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What To Do If Your Marketing Budget is Cut


Stretch your marketing dollars these four ways and increase your marketing ROI even when your marketing budget has been cut.

As troubling new COVID-19 variants continue to pop up around the globe, the economy is experiencing a somewhat uneven recovery. For example, Gartner’s newest survey of chief marketing officers (CMOs) suggests that corporate marketing budgets are continuing to slide. Among the 400 CMOs and marketing leaders surveyed, marketing budgets plummeted to 6.4% of company revenue in 2021 versus 11% in 2020. This is a harsh reality considering that most CMOs expected marketing budgets to rebound this year.

“This budgetary optimism was misplaced, as marketing budgets have fallen to their lowest level in the history of Gartner’s CMO Spend Survey,” says Ewan McIntyre, co-chief of research and vice president analyst in the Gartner for Marketers practice. “However, these cuts have been a slow burn over the course of the last year, where many marketing budgets have not recovered what was originally lost.” 

4 Tactics to Combat Marketing Budget Cutbacks

Given the growth opportunities that are expected to eventually abound in the post-pandemic economy, this budgetary contraction appears to be rather poorly timed – especially if companies want to use this opportunity to take market share. However, there are four things you can do to make your marketing dollars go farther. Fortunately, they are applicable to nearly any marketing leader or size of company. It's just a matter of doing them.

1) Consolidate your marketing vendors

One of the hidden advantages of having a smaller marketing budget is that it forces you to find more efficient ways to operate. Maintaining relationships with multiple vendor partners for each element of your marketing mix can add unnecessary expense. Depending on the size of your company and the nature of your business, you might contract with an outside vendor partner for the mailing lists you use to acquire new customers, a creative agency for copywriting and design of the direct mail pieces, a direct mail company to print and mail each campaign, a data analytics company to measure your response rate and ROI, and so forth. This same pattern might very well play out with your print collateral, website, tradeshow booth materials and more.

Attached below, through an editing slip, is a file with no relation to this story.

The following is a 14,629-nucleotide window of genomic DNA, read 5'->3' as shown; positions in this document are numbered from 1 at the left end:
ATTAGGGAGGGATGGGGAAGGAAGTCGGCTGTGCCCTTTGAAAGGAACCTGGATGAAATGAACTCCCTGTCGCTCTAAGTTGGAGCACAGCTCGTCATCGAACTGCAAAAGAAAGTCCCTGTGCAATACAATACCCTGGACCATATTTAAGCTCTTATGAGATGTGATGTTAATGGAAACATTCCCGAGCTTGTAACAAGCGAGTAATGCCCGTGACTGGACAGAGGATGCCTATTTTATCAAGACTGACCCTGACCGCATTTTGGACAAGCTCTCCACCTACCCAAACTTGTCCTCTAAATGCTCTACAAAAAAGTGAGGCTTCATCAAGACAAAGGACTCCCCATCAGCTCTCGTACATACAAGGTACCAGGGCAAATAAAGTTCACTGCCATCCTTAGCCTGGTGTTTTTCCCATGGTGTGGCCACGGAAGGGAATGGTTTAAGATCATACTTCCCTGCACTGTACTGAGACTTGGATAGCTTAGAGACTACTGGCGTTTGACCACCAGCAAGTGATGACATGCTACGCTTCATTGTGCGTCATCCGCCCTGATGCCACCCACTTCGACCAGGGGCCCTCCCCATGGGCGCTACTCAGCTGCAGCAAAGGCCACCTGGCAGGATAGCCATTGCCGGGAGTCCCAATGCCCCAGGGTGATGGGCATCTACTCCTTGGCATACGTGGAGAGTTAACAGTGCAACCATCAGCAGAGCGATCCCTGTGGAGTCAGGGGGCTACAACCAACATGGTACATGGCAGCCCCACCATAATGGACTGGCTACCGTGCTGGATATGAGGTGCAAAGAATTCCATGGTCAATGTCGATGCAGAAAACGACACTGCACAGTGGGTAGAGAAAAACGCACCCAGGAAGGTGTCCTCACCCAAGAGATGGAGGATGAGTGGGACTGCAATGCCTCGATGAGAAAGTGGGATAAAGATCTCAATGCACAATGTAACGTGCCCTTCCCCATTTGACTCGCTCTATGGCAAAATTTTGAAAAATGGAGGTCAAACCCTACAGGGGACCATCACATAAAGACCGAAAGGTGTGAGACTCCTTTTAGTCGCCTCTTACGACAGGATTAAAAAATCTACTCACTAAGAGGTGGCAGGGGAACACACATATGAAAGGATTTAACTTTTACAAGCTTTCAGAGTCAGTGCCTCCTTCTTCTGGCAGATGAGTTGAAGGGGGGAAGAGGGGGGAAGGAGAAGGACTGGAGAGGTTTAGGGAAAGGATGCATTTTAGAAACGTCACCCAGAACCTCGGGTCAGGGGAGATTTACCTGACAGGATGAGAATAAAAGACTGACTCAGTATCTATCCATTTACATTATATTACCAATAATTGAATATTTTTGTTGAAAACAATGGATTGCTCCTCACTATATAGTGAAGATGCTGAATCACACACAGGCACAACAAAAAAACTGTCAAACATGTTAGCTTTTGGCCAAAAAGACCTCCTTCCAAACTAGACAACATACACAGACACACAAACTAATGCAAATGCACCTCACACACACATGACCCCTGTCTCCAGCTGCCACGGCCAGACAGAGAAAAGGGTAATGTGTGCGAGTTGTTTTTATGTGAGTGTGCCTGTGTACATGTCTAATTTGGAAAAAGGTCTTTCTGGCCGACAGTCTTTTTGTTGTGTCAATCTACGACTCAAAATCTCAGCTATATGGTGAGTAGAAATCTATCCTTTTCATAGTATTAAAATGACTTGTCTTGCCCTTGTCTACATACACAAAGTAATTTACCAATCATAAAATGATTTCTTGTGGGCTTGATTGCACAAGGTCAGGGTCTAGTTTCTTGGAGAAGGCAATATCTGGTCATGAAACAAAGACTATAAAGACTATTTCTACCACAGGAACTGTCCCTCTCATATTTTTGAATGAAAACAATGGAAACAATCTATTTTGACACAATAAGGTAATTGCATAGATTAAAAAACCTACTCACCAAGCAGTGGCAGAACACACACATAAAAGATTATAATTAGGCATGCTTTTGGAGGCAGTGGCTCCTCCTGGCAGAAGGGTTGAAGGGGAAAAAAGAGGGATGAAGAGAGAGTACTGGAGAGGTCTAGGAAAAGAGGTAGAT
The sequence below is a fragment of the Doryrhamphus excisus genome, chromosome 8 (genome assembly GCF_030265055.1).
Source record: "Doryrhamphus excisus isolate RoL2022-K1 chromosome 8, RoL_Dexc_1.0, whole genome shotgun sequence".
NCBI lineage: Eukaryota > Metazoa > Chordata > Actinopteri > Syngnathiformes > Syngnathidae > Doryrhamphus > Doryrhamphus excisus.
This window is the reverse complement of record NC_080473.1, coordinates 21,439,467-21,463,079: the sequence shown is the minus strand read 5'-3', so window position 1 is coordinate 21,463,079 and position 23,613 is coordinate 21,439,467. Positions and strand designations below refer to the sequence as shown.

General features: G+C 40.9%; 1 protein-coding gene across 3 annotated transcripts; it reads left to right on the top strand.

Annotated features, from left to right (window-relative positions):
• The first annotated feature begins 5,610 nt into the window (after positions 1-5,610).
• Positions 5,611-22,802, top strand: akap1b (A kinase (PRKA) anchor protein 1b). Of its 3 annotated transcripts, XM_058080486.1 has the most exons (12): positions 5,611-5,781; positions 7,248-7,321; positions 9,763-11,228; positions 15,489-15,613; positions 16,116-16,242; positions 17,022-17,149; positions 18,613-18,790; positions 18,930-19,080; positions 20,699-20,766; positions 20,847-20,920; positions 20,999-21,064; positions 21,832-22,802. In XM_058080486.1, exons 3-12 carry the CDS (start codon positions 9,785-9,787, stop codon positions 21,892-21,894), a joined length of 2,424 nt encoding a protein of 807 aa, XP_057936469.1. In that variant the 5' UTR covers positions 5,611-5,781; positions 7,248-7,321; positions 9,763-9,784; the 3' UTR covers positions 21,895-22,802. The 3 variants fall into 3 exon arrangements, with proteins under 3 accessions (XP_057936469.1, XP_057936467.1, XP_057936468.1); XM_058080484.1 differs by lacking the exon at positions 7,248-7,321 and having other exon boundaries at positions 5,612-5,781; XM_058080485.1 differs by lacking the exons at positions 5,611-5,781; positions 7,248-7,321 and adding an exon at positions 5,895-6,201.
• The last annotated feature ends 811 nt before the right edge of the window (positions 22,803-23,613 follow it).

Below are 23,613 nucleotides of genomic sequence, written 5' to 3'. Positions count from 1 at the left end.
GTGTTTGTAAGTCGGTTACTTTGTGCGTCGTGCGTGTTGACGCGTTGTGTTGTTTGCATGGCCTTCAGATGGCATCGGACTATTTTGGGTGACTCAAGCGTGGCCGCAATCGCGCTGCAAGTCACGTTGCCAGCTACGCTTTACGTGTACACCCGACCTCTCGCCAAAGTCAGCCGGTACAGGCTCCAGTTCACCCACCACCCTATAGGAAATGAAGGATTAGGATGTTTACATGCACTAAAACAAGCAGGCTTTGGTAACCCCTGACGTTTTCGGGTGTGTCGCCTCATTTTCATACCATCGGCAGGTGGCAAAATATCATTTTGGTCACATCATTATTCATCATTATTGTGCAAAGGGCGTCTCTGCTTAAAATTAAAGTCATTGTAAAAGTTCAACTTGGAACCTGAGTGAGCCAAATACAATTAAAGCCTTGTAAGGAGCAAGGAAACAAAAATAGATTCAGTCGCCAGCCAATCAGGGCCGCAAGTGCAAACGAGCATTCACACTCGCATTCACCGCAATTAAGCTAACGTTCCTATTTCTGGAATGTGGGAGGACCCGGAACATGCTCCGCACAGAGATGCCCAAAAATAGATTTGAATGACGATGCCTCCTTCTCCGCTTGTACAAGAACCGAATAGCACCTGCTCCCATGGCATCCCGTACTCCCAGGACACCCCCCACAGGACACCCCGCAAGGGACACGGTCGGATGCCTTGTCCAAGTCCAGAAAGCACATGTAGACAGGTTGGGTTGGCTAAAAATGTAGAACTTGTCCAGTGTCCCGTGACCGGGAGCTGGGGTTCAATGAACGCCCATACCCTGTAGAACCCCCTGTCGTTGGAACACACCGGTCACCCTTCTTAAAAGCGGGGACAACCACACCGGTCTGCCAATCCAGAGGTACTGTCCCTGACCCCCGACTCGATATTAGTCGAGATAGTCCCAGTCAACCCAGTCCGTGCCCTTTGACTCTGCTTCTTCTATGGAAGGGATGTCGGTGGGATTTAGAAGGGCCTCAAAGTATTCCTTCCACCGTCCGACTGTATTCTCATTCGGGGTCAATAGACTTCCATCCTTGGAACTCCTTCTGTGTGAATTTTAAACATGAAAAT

The problem is, every contract that you sign with a different specialist partner or agency has the potential to drive up your total cost. After all, each of those partners builds in their own profit margin. You also have to spend more time managing each relationship, which takes away from your own capacity. This piecemeal approach opens the door to inefficiency in your entire marketing operation.

The key is to find a partner who can consolidate as many functions as possible in a single relationship. For example, you may find one vendor who can provide several of the direct mail services noted above – such as design and copywriting, plus printing and mailing. Less time will be spent managing relationships and you will pay the built-in profit margins of fewer vendors. You will also likely discover that you can go to market faster with fewer miscommunications and greater brand consistency.

2) Analyze your marketing data

No matter how budget poor you may be, there is one priceless asset that no one can take from you – your marketing data. Smaller marketing budgets demand higher ROI, and there is no better way to increase ROI than by rediscovering the power of the data you already possess about your customers and prior marketing campaigns.

Before you sign on with the new marketing partner noted in #1 above, see if they can bring bona fide marketing data and analytics chops to the table as well. If so, turn them loose to unlock the hidden efficiencies in your data. Which marketing campaigns from the past saw the highest response rates? Which customers purchased the most, most often, and most profitably? Are there seasonal patterns in the data? Do any natural customer segments emerge? These types of Marketing 101 insights are just waiting to be discovered and can ensure that you wring the biggest return possible out of each marketing dollar spent. 

3) Eliminate waste from your marketing operations

As retailer John Wanamaker famously said, “Half the money I spend on advertising is wasted. The trouble is, I don’t know which half.” Good marketing leaders are always on the lookout for obvious waste in the budget but it’s especially important when budgets are cut. Before you resign yourself to individual budgetary line items, ask yourself (and your team) if you’ve done everything you can to root out waste in your marketing operations. You might even make a game of it and give special awards and recognition to those who come up with the biggest “saves.”